Usually Peter Gammons is the smartest guy in the room when it comes to baseball, but comments he made about Wrigley Field being a “dump” and Cubs owner Tom Ricketts not knowing the true renovation price of the ballpark are ridiculous — and are generating lots of heat in the Windy City.
Gammons, now an analyst for MLB Network, appeared on “The Mully and Hanley Show” on WSCR-AM 670 Friday morning and threw down the gauntlet, defending Ricketts against his many critics: “The problem that (Ricketts) has, and the Ricketts family has a serious issue, is they’re going to have to understand it’s not only rebuilding personnel. They got to make that ballpark livable, it’s a dump, Wrigley Field. They’re going to have to spent $200-and-something million on re-renovating Wrigley Field, do what the Boston owners did with Fenway Park. And the investment is far greater than, I think, maybe they realize. That the amount of work that Wrigley Field needs is, there’s a ton of money that has to go into rebuilding that place.”
Now, on the one hand, it’s certainly true Wrigley Field needs some TLC: most buildings approaching a century in age have issues of some sort. And previous owners of the Cubs certainly acknowledged this with the original Wrigley 2014 plan, a renovation plan from HOK Sport/Populous that would address the ballpark’s structural issues, widen the concourses, install a heavily revamped suite level and move team offices out of the ballpark to a triangle building next door, which would also feature parking and a green roof. The Cubs went public with the plan in 2009, but it had been in the works for at least two years (we saw a preview of it in 2007 or so). The price tag back then was in the $200 million range and was designed to coincide with the 100th anniversary of Wrigley Field in 2014.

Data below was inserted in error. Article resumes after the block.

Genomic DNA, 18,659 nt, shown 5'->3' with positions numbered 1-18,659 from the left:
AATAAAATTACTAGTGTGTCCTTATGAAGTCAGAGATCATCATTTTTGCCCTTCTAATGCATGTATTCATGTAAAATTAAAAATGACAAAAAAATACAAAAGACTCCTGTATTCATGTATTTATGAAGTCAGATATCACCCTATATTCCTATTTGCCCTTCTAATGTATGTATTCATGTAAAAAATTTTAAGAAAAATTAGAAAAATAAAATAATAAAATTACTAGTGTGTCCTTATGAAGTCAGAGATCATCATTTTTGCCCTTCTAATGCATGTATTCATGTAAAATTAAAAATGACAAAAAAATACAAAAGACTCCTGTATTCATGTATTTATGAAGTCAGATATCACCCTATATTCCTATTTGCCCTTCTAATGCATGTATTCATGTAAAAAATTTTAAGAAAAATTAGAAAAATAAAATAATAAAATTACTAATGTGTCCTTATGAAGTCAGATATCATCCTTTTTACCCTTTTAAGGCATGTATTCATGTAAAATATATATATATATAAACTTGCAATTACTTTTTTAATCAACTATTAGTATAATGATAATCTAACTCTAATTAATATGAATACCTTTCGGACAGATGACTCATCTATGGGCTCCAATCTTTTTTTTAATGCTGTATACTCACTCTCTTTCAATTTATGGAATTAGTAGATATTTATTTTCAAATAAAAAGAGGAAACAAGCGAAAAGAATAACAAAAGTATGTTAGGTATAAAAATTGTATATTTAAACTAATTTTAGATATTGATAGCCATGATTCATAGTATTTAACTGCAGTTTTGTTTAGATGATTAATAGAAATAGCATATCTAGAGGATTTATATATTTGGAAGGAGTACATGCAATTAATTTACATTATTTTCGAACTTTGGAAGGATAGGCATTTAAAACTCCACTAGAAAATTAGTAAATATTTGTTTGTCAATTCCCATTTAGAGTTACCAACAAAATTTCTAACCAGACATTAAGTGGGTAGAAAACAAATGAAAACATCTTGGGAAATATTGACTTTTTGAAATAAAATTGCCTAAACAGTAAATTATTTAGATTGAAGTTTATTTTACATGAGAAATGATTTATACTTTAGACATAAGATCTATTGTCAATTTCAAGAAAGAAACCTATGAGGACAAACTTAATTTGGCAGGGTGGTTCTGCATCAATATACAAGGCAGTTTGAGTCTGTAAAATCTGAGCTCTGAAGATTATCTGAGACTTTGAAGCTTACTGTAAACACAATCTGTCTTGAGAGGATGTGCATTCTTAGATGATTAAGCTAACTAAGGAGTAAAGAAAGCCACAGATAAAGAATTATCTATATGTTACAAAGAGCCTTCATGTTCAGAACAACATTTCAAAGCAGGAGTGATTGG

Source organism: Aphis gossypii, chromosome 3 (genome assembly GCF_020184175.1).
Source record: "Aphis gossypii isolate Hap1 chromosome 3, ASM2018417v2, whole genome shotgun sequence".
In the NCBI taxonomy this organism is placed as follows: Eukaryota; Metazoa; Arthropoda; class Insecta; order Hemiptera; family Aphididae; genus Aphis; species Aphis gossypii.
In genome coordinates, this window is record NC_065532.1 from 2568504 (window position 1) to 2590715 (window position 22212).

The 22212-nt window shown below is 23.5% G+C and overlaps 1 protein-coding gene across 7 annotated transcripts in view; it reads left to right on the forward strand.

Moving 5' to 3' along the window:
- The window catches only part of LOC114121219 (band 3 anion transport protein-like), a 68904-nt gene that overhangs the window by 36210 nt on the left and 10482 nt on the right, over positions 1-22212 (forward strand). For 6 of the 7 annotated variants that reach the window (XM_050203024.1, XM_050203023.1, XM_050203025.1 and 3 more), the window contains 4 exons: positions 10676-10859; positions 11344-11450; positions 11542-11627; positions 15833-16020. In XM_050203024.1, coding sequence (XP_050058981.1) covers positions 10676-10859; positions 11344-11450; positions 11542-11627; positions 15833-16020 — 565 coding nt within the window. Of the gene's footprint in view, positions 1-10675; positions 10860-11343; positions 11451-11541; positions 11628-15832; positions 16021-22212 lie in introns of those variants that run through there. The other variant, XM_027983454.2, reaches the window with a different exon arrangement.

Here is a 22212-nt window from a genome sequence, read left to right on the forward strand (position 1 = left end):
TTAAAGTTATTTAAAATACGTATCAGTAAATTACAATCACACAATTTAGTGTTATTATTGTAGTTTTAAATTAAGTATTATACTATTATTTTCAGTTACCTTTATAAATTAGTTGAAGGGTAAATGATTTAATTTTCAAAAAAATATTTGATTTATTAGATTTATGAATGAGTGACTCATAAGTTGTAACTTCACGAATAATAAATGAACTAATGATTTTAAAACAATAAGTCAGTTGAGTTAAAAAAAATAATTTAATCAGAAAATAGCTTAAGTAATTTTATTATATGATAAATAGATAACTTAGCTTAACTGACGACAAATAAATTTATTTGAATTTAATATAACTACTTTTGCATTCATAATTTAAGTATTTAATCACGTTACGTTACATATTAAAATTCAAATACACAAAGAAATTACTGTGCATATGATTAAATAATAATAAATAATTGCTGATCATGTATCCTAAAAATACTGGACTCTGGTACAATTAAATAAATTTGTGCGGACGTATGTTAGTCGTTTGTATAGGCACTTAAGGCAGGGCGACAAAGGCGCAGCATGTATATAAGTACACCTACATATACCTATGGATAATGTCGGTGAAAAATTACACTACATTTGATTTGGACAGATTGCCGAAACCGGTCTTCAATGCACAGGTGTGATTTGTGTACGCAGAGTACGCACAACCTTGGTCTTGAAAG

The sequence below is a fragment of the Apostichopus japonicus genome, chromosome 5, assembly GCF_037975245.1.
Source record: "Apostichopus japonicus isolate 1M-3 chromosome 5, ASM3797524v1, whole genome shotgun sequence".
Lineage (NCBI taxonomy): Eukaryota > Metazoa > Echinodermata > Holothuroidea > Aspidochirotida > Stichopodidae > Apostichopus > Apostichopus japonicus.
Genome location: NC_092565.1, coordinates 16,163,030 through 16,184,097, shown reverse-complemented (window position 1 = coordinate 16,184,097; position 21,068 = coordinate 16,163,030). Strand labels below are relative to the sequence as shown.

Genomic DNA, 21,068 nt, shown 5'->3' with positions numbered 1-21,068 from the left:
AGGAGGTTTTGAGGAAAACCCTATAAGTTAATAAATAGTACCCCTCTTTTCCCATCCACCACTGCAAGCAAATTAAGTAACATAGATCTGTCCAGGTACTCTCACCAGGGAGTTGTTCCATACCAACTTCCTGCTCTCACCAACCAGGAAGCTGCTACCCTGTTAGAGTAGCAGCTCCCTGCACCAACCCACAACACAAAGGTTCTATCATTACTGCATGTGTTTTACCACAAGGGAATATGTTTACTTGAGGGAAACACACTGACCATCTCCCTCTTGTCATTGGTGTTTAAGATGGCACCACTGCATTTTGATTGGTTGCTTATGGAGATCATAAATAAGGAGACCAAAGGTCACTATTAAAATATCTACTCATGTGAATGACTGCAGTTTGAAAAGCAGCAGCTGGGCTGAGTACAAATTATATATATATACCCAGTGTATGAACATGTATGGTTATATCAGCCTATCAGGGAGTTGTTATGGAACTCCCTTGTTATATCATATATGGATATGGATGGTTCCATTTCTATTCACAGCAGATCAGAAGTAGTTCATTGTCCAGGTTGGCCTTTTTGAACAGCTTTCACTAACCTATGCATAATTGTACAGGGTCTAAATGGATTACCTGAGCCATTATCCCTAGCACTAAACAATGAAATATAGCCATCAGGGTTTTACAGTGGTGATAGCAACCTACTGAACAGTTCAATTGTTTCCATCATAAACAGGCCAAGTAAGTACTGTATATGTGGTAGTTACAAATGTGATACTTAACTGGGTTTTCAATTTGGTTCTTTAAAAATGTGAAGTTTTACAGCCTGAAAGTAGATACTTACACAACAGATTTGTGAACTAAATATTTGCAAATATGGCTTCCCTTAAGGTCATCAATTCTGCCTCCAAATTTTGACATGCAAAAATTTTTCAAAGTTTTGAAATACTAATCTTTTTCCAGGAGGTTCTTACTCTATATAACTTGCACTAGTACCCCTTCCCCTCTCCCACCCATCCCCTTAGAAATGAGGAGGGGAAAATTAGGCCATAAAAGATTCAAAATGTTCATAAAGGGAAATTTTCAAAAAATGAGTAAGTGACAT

The Tribune Co. was never in a financial position to implement the plan; profits from the Cubs were diverted to corporate coffers to cover losses incurred by newspaper and media operations. But the plan was continually updated; the triangle building lost its green roof in favor of group areas and parking, and other parts of the plan, including the addition of a dining spot behind the iconic center-field scoreboard, were implemented. When Tom Ricketts was negotiating to buy the Cubs — negotiations that took over than a year to complete — the Wrigley 2014 plan certainly was discussed. In fact, the team had already agreed to ballpark improvements as a condition of adding 1,800 seats to the Wrigley Field bleachers. And when Ricketts was announced as owner of the team, he referred to implementation of the specifics of the Wrigley 2014 project as a goal for the team.
So for Peter Gammons to insinuate that Ricketts came into ownership of the Cubs without a knowledge of what it would take to fix up Wrigley Field is simply ridiculous: Ricketts knew every step of the way about everything in the ballpark requiring attention. Indeed, the issue isn’t Wrigley: it’s the fact that Ricketts appears to be in over his head as owner of the Cubs. Fans expected a return to family ownership — i.e., committed ownership that didn’t see the historic franchise as simply a line item in an annual report — but instead they’ve seen a constant stream of requests for public money, whether it’s been tax dollars to fix up Wrigley Field or city funding of a new spring-training complex. Supposedly deep pockets have proven to be suspiciously thin, and the Cubs are reportedly one of nine MLB teams to be in violation of MLB’s debt rules. Declining attendance surely doesn’t help matters, either. The Cubs are a national treasure and a proven money mill, but by focusing so much on public assistance without much of a plan to improve the team’s on-field performance, Ricketts has already managed to mess up what had become automatic sellouts at the Friendly Confines while alienating fans who really do care about the team and its historic home.
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